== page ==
1. If spending on wages has declined by only 7%, as you say, how does that fit with the alleged drastic cuts in wages and benefits and the promised reduction in the number of civil servants? (Is it all coming into effect only later, or were these just empty promises? Can one believe government statistics now?)

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  2. Keyboard economists

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  3. Hey Nikos, great piece, thanks.
    We have the same issue in the UK which is by all accounts practising austerity but which I have read is in reality, similarly to Greece, still spending significantly more now than it was shortly before the crisis hit.
    The great (as in large, not as in good) machinery of the State is an excellent device when it comes to swallowing money. It cares not where it comes from, but boy does it know how to spend it.

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  4. FYI, someone quoted your article in Yanis Varoufakis' blog and the reaction from Yanis was: "I am afraid that these are not profound questions but, rather, questions based on arithmetical confusion. To deny that real incomes have fallen precipitously in the public service, requires particularly inspired errors of arithmetic – and the comment above is replete with them". So much for that...

    It is quite amazing how easy it is, not only in Greece, to increase government expenditures and how difficult it is, not only in Greece, to reduce them. I think most people in Greece would be happy to return to the "austerity level" of 10 years ago. The numbers would suggest that they are still far from it and yet, 10 years ago there was not nearly as much unemployment as there is now.

    Unemployment is, to me, the most critical issue of all. Why is it that unemployment has rocketed so quickly and so high? One has to remember that GDP in 2011 was "only" 7% below the record level of 2008. That is not a depression-era slump which would justify such high unemployment so quickly.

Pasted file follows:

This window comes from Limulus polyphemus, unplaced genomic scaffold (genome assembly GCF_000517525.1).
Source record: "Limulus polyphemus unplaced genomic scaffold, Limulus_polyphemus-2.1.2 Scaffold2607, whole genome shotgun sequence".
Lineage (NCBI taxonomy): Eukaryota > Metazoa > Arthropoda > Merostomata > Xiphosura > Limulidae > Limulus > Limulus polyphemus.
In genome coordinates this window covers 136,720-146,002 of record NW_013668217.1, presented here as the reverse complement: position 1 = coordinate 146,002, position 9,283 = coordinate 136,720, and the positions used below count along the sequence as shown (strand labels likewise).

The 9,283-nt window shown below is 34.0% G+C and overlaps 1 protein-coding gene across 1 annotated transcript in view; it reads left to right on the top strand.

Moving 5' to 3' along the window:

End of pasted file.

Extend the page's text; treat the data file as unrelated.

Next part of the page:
In Germany, unemployment is quite easy to understand (I think). When exports go down (or rather: when exports grow less rapidly), unemployment goes up. What are the triggers for Greek unemployment? It seems to me that Greece could employ a lot more of its own people if it produced a lot more of the stuff which it presently imports.

    From that standpoint, Greece is actually in an easier position than Germany. Germany always has to race for new exports to keep its people employed. Greece only has to reduce imports and substitute them with domestic production and unemployment would go down. Or am I making a mistake here somewhere?

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    1. I saw that because I saw some traffic to my site from Varoufakis' blog. I have been called many things in my life but "confused" is not one of them. Nor have I ever heard that reading numbers is "arithmetical confusion." Anyway, if I thought he cared to have a genuine discussion I would engage but I don't think he is, so I don't bother.

      To your more important point on employment, here is what I had cooked up:

      "In the three years from Q4 2008 to Q4 2011, the Greek economy shed 657,000 jobs. Three sectors which make up 34% of the country's total employment (there are 21 sectors in total) accounted for 67% of the lost jobs, led by construction (160,000 jobs lost), manufacturing (146,000) and wholesale and retail trade (111,000). There were also some sectors where employment actually grew, albeit modestly: "financial and insurance activities" and "human health and social work activities."

      So I think you're right that domestic production could make a difference but I also think that Greece could generate a lot of economic activity purely through internal exchange.